Look at the cooler days expected. We can see a decrease of 2-3 weeks where you’d be expecting to deal with a hard frost. That is a substantial projected growing season increase. There’s where you’re going to get additional potential increase in agricultural productivity, that precious hope that we find in the Northern Great Plains. And Nebraska can be a big part of that, particularly on the 4.5 pathway, where we aren’t projected to get the kind of summer heat that will substantially decrease agricultural productivity.
On this last little part of the figure here, let’s check out the precipitation patterns. This is for those big storms that dump a lot of water in a short time, those deluge rains. You can see that, as we’d expect with the current precipitation cline to the state, we’ll be getting more of those extreme rains towards the eastern edge of the state, and you may notice there’s a bit of a focus over what happens to be the more populated areas. So we’re going to need to think about controlling water- preventing runoff, preventing flooding. We expect variability in precipitation in this state to be a problem. Finding ways to get those heavy rains safely back into the ground, back into the aquifers, is going to be important, because there will be more serious droughts as well as more of these serious deluges.
Nebraska was an early state to make a statewide climate change assessment, in 2014. If you want to check that out, we’ve got it right here, you can find the link in the description, nice work by University of Nebraska-Lincoln. I like this page here, 46 in the viewer, 32 in the report. This is a nice dig down into changes in projected precipitation. There’s a substantial increase in winter/spring precipitation projected for the Northern Great Plains region as a whole, but Nebraska is actually skating out of that. Nice for planting, right? Nebraska is looking at a general mild increase in precipitation, again, probably outweighed by variability, but it’s not so seasonally clustered as we expect for the Dakotas.
In another note on the water outlook for this state, according to the feds in 2019, groundwater use seems pretty sustainable here. According to that 4th NCA, aquifer health in Nebraska is largely good.
Put all this information together? Anyone who fears hunger, hunger in America, might want to take a deep breath and let it out, because here’s the projected center of continuing staple crop production. Under RCP 4.5, Nebraska will be so precious to the future of our food security. The climate is likely to permit conservation of the staple crops farmers here already know how to cultivate, already have the equipment, and to see increased yields. We are expecting significant yield drops to crop failure if we don’t switch crops in the Southeastern US, and many states in the Midwest have been projected to see drops in yields that will set them back towards about 1980s levels of production.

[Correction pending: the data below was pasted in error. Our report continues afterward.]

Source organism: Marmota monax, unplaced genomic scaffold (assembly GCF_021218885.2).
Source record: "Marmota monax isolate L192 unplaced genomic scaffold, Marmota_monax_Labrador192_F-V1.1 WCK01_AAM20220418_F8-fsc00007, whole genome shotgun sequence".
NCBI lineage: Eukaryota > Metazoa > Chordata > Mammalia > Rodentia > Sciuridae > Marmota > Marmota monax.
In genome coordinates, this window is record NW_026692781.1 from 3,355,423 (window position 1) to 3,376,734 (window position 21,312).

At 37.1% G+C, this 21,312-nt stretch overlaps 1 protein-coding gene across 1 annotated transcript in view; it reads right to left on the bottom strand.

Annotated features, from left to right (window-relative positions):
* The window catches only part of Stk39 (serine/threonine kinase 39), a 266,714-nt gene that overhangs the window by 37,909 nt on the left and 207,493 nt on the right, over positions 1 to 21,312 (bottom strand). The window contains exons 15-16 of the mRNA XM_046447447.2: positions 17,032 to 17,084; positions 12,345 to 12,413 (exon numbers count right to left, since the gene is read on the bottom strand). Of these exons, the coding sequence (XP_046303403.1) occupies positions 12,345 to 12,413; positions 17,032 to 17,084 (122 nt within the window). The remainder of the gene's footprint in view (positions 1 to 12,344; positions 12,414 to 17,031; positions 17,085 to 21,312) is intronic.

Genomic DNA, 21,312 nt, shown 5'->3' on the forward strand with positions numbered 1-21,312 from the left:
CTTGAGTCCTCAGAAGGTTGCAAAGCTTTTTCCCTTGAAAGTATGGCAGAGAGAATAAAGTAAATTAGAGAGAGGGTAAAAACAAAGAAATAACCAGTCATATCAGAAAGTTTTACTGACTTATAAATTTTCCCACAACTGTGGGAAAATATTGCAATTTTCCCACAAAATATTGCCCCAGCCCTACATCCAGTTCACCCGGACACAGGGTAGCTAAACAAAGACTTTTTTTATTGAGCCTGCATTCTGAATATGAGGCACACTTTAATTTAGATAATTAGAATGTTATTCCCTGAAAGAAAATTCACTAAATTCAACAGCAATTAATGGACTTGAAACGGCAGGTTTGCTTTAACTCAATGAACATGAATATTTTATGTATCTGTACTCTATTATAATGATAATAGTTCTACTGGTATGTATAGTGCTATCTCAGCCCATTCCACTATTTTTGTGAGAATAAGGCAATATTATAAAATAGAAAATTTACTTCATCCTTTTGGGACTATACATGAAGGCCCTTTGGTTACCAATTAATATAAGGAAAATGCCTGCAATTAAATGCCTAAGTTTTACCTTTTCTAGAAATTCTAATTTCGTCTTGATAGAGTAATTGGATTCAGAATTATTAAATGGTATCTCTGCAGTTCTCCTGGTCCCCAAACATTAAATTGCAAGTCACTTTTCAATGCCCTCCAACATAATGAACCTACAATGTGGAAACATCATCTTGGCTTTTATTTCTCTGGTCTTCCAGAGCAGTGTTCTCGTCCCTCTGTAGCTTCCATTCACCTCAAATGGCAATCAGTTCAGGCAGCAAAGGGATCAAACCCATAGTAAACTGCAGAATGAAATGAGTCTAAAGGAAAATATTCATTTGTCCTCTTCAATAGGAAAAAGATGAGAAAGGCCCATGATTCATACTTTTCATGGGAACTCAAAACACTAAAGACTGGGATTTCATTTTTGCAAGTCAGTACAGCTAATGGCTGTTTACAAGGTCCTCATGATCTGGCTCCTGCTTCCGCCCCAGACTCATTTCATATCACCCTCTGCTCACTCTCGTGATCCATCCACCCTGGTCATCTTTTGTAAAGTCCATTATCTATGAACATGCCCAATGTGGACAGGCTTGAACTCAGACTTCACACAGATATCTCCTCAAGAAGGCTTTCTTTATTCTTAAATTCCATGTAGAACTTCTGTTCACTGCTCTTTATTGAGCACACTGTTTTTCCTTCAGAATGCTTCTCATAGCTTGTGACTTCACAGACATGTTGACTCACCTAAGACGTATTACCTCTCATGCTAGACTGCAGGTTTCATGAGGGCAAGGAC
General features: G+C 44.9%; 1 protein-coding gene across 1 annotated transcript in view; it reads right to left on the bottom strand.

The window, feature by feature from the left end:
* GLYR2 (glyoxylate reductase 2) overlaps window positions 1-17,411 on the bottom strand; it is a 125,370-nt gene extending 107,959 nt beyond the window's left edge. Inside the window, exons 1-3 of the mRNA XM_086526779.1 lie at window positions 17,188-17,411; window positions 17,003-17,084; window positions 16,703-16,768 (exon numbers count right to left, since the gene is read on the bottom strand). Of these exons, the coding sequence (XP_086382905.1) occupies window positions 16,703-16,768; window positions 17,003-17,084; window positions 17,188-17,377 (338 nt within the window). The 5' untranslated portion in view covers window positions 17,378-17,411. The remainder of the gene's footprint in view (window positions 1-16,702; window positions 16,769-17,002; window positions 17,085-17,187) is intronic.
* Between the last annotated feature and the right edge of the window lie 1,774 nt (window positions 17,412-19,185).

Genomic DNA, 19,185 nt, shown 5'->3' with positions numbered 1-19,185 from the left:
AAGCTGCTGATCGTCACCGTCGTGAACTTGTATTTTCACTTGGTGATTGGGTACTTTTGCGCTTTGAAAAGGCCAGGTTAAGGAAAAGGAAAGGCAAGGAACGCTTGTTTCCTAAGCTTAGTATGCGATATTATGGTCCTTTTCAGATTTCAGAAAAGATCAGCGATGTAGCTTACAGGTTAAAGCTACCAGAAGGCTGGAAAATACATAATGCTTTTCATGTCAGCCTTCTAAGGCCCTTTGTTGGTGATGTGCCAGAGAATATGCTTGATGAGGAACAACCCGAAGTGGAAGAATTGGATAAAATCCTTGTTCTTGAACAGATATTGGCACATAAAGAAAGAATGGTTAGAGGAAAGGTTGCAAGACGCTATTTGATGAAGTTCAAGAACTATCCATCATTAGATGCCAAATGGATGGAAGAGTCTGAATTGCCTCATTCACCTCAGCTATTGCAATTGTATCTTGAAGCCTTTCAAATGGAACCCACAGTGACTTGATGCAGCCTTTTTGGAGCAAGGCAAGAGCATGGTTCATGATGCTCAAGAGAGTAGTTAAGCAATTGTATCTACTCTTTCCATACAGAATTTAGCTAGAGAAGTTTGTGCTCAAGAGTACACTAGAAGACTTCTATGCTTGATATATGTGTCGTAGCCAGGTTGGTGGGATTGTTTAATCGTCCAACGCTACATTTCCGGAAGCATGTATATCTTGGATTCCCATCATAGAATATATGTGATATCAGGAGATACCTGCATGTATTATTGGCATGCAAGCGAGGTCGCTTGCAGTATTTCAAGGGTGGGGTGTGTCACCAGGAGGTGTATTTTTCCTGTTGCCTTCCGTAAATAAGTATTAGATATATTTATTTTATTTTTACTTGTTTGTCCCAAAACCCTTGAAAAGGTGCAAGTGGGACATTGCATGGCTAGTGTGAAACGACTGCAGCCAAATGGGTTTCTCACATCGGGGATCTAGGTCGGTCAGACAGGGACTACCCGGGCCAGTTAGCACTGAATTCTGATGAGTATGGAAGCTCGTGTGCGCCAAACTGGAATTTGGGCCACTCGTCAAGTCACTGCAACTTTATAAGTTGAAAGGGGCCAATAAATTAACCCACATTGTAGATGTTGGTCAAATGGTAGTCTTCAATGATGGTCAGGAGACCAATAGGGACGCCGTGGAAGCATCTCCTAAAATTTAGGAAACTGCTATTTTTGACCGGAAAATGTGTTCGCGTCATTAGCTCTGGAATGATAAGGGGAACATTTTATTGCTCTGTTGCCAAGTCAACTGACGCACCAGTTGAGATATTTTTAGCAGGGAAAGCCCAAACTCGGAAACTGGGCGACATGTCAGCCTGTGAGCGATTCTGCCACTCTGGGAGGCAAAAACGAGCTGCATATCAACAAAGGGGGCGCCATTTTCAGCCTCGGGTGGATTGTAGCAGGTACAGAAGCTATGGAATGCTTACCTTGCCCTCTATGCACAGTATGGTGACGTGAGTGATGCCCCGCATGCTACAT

Nebraska, you’re facing many challenges. Those increasingly extreme storms, they’re wild, you know it as well as I do, over in Iowa. And that change in seasonality, that long summer, that big increase in the growing season, it’s going to make life feel different by midcentury. The rivers will be different, too, less water in your snowmelt fed rivers. Potentially dramatically less, which will change the landscape, it’ll be hard and sad to see those changes to the natural riverside areas.
Across the state, you’ll need to tune up your utilities and work on managing water. But I know that these are challenges your state can handle. Many of us fear food insecurity in the face of the changes that are coming. Nebraska is a beacon of comfort and hope against that fear. There will be bad years, when the weather hits just all wrong. But the good years, under RCP 4.5, in Nebraska’s future, the good years truly are projected to outweigh the bad years.
This is Dr. Schoerning with AR, signing out. Please like and subscribe, help get the message out there. There is hope. We can prepare for what’s coming. Let’s get ready.